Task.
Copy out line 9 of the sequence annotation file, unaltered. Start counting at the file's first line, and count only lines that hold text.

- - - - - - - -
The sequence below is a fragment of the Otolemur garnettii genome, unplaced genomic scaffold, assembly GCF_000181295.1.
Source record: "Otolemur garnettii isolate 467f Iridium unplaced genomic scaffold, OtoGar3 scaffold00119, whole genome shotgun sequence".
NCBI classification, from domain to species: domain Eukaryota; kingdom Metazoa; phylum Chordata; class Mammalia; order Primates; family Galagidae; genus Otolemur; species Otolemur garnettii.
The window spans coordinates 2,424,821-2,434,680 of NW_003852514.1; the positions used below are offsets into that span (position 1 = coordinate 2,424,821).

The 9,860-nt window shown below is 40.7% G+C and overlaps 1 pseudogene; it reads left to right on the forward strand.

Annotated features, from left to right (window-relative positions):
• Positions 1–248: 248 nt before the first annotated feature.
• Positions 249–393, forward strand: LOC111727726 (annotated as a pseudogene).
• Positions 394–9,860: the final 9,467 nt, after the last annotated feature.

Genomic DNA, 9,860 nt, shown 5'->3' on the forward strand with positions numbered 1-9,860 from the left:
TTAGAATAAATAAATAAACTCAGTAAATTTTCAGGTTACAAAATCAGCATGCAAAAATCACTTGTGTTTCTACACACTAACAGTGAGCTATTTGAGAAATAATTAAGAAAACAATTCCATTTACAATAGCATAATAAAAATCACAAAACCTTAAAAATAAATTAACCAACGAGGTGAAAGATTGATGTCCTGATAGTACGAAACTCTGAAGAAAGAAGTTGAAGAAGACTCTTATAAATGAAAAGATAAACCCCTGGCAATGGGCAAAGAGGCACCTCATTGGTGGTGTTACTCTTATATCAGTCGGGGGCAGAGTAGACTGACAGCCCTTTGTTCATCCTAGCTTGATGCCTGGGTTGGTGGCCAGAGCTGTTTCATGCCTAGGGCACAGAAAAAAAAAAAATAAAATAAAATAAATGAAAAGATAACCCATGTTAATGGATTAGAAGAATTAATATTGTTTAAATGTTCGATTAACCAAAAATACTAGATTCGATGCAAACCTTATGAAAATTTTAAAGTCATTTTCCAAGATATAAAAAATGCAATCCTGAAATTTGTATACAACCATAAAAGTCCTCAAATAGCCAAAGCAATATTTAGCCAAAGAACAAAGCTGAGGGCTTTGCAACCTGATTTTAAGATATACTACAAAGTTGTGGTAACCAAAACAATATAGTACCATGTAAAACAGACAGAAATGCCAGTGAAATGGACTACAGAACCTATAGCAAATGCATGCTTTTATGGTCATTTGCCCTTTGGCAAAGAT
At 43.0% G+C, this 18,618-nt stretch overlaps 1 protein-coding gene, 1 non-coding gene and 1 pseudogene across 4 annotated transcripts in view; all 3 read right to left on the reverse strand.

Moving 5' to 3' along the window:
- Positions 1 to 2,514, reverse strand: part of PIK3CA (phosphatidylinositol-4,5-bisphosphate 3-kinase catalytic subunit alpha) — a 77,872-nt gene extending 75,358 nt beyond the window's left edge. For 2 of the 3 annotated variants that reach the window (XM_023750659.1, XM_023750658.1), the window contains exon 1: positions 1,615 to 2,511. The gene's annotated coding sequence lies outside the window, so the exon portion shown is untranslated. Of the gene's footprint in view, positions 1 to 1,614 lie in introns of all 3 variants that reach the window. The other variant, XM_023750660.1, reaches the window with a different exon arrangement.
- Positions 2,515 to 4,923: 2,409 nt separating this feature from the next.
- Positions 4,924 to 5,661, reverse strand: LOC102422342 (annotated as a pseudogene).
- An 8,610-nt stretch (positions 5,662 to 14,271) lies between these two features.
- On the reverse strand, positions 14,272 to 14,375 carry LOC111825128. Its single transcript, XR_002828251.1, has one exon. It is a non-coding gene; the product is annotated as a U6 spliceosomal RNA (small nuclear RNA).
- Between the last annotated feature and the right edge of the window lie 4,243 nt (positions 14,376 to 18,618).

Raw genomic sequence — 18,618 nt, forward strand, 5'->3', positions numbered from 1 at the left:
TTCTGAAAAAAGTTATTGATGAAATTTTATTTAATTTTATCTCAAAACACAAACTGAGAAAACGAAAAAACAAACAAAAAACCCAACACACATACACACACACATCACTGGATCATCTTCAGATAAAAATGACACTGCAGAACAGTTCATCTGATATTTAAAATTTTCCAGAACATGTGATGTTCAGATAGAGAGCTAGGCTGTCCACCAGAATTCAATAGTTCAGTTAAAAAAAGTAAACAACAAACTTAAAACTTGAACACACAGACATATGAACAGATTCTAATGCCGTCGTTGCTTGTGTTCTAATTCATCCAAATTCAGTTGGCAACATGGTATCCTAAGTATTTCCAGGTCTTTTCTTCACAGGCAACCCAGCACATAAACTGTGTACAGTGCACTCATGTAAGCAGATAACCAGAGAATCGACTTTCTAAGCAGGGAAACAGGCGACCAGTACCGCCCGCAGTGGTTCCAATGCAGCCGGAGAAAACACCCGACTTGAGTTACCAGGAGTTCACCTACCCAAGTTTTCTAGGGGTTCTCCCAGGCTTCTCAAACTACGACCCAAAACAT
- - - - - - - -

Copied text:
• Positions 394–9,860: the final 9,467 nt, after the last annotated feature.